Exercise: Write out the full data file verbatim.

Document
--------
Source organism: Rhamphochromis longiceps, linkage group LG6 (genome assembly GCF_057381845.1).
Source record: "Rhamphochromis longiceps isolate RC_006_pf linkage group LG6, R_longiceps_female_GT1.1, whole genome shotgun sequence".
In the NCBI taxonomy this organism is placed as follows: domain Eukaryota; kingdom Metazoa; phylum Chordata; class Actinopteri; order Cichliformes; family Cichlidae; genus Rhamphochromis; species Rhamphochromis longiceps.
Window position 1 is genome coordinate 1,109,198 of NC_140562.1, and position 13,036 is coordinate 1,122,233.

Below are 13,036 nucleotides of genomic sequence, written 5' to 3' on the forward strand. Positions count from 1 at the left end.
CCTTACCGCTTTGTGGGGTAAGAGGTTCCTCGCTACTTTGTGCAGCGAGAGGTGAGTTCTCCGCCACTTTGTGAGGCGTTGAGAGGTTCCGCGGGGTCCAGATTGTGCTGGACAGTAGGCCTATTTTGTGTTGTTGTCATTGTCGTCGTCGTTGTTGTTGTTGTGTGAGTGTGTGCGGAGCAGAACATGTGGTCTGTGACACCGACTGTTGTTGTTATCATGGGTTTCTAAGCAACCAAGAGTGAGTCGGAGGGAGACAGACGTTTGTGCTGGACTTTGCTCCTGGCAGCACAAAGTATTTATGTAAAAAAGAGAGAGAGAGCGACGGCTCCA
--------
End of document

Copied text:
Source organism: Rhamphochromis longiceps, linkage group LG6 (genome assembly GCF_057381845.1).
Source record: "Rhamphochromis longiceps isolate RC_006_pf linkage group LG6, R_longiceps_female_GT1.1, whole genome shotgun sequence".
In the NCBI taxonomy this organism is placed as follows: domain Eukaryota; kingdom Metazoa; phylum Chordata; class Actinopteri; order Cichliformes; family Cichlidae; genus Rhamphochromis; species Rhamphochromis longiceps.
Window position 1 is genome coordinate 1,109,198 of NC_140562.1, and position 13,036 is coordinate 1,122,233.

Below are 13,036 nucleotides of genomic sequence, written 5' to 3' on the forward strand. Positions count from 1 at the left end.
CCTTACCGCTTTGTGGGGTAAGAGGTTCCTCGCTACTTTGTGCAGCGAGAGGTGAGTTCTCCGCCACTTTGTGAGGCGTTGAGAGGTTCCGCGGGGTCCAGATTGTGCTGGACAGTAGGCCTATTTTGTGTTGTTGTCATTGTCGTCGTCGTTGTTGTTGTTGTGTGAGTGTGTGCGGAGCAGAACATGTGGTCTGTGACACCGACTGTTGTTGTTATCATGGGTTTCTAAGCAACCAAGAGTGAGTCGGAGGGAGACAGACGTTTGTGCTGGACTTTGCTCCTGGCAGCACAAAGTATTTATGTAAAAAAGAGAGAGAGAGCGACGGCTCCA